Blessed to be a witness

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Wednesday, March 16th

Lhasa so far

The next day I headed up a very dodgy ladder onto the roof of the hostel, where I was rewarded by an amazing view of the Potala in the sunrise. On first impressions, I don't think even the most cynical person would fail to be affected by this city. If not for the devotional aspect of the people, then at least for the clear air and pure sunlight that sharpens the edges of everything one sees, the bright colours of the buildings, the deep blue sky, the wispy clouds, the towering mountains, the uncomplicated architecture.

I often wonder why the west gives such leeway to Buddhism. The history of Tibetan Buddhism isn't at all the innocent Shangri-La that many are led to believe. It's one of war, deceit, feudalism, corruption, and imperialism. True, what the Chinese did here was unforgiveable, but that doesn't detract from the necessity for reform at the time they invaded. Why aren't the prayer flags that cover the hillsides considered litter? Why aren't the acts of devotion and self-deprivation scoffed at as similar acts in the Muslim and Christian world are by the secular or non-fundamentalist?

Despite the parallels between seemingly superstitious and illogical practices and beliefs of other religions, Buddhism is revered by many in the west. Perhaps it's the non-proselytising nature of the religion, or the non-violence that is preached (although not always practiced) by its adherents. Tibetan Buddhism isn't even really Buddhism in its pure form - or at least the form Buddhism is understood in the west, particularly not in the parts adopted by the pick-and-choose patchwork of New Age practitioners. It's a mish-mash of Buddhist teachings that have been combined with the old Tibetan pantheistic Bön religion, as well as stealing various avatars from Hinduism, with Sakyamuni Buddha merely the god sitting at the top of the pantheon.

Despite this, the spirituality here is undeniably fascinating and affecting. The pilgrims we joined in their clockwise circumnavigation of the Jokhang Temple complex - the most holy place in Tibetan Buddhism - were a devoted, but jolly, bunch. Most, though they'd travelled from the very far flung reaches of Tibet and even beyond, had no trace of the severe reverence one might find in monotheistic religions: chatting, spitting, laughing, all the time spinning prayer wheels - little hand-held cylinders containing scrolls with prayers written on them that they whizz round with the help of a little weight on a chain; each revolution sends those prayers up to heaven. The same applies to prayer flags: each flap sends a prayer. The more devoted were saying their Buddhist rosary, while some were prostrating themselves on the ground, then standing, moving their prayer mat forward, then prostrating themselves again. In this way they approached the temple, very, very slowly and presumably incredibly painfully.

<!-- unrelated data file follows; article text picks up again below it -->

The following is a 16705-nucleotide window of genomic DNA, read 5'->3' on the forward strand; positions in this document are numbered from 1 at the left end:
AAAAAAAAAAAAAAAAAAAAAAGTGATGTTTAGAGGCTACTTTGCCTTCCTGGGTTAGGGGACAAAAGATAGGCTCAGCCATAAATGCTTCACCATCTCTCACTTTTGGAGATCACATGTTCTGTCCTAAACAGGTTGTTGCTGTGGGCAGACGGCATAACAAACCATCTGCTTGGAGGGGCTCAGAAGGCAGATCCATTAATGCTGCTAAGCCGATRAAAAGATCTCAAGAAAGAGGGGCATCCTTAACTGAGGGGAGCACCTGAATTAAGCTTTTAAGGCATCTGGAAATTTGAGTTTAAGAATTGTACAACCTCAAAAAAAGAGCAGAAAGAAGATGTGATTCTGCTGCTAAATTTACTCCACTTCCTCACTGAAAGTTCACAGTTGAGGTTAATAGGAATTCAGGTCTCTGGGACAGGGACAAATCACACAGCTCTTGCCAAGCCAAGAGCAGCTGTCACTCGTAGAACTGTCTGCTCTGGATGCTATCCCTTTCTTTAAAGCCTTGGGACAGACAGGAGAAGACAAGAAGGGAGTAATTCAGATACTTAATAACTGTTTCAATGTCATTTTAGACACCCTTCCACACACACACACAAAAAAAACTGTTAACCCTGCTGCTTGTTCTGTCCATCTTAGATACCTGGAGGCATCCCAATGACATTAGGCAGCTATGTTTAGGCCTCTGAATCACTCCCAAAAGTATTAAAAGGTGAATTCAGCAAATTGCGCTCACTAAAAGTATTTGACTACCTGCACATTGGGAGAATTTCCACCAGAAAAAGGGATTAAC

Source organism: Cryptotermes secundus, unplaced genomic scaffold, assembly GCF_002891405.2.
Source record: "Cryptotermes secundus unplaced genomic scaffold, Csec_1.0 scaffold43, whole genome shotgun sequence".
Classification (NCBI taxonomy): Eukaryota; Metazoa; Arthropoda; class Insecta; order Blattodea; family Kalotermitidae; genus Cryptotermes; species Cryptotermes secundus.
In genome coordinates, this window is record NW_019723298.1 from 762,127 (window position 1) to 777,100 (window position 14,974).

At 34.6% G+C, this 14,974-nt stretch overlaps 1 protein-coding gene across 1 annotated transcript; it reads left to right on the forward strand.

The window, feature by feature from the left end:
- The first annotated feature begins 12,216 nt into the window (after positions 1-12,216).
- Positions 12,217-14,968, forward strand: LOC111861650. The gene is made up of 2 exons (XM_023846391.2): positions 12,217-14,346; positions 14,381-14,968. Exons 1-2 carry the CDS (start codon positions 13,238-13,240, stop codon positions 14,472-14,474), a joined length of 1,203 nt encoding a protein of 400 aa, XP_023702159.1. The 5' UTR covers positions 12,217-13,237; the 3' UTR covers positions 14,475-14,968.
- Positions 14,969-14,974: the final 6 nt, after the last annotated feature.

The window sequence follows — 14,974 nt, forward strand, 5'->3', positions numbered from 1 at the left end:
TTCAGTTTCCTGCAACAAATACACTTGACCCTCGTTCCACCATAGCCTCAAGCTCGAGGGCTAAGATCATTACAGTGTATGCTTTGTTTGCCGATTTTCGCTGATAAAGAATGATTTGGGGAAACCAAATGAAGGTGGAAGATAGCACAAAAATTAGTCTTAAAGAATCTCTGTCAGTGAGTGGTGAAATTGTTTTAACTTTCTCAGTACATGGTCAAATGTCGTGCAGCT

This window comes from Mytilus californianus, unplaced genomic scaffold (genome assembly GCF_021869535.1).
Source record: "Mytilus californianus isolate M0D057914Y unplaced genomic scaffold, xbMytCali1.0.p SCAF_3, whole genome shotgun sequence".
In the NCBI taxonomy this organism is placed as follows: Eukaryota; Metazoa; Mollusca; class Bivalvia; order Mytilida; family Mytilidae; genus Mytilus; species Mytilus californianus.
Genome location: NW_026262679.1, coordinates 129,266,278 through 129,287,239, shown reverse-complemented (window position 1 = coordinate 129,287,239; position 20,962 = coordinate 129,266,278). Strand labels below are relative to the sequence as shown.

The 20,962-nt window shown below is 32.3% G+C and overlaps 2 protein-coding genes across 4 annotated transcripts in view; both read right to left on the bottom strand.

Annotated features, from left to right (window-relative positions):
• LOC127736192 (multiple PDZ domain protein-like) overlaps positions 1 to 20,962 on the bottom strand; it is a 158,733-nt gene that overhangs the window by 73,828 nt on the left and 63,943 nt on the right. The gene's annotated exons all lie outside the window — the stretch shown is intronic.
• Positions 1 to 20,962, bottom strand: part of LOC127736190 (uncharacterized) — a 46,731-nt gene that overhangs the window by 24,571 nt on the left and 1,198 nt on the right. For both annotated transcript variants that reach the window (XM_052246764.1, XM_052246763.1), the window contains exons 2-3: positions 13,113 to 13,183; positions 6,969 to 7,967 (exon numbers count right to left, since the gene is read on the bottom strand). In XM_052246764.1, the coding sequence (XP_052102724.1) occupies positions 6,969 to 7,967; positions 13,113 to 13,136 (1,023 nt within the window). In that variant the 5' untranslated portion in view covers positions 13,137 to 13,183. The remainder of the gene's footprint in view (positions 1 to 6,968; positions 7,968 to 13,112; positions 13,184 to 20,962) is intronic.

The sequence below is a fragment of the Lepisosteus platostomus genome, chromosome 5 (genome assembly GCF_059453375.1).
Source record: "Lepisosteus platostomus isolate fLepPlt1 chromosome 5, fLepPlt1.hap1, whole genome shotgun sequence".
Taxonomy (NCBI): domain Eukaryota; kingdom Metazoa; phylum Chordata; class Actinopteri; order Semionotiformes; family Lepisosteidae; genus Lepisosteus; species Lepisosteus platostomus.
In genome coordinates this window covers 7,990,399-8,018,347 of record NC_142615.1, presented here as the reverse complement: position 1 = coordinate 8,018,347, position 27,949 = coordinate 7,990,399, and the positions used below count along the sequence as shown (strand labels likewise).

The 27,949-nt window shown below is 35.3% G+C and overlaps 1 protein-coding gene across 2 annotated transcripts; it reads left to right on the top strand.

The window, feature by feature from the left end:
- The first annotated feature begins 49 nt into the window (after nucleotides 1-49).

And because they come from far and wide, some from as far away as Mongolia, they were dressed in a myriad of traditional costumes. I only wish I knew more about it so I could tell where they were from. Some in deep purple robes, tied with a sash and a large bustle; some in simple smocks and tunics; monks and nuns in the robes of various different orders; one guy I saw was dressed all in black, with a fierce moustache, his long sleek hair in a braid that swept round over the top of the back of his head, that was pinned on one side with large silver jewels, the whole effect giving him the air of a musketeer.

My travels in other cities and countries of this sort have occasionally given me a touch of the heebie-jeebies. In both Nepal and India, the profusion of colours, noises, and the sheer otherness of every single thing one saw gave me a mild form of agoraphobia - like someone had peeled my skull back and was rubbing my brain with salt - that caused me to feel very freaked out for a few hours or days. It's not just me this happens to: I believe if this happens to you in Florence it's known as Stendhal's Syndrome. But in Lhasa, even though it's a similar experience, I'm getting none of this. It's bizarre and otherworldly, but there's a humour and friendliness that seems to have left my psyche intact this time round. I'm really enjoying it here so far.

We're still taking it easy, which I'm now finding a bit frustrating. M still getting breathless any time we move too far or uphill too fast - but she's getting better all the time; I personally feel fit as a fiddle now. Can't wait to visit the Potala, but I think we'd better leave it until tomorrow as it's pretty steep. How many other 20-storey mediæval buildings are there in the world?

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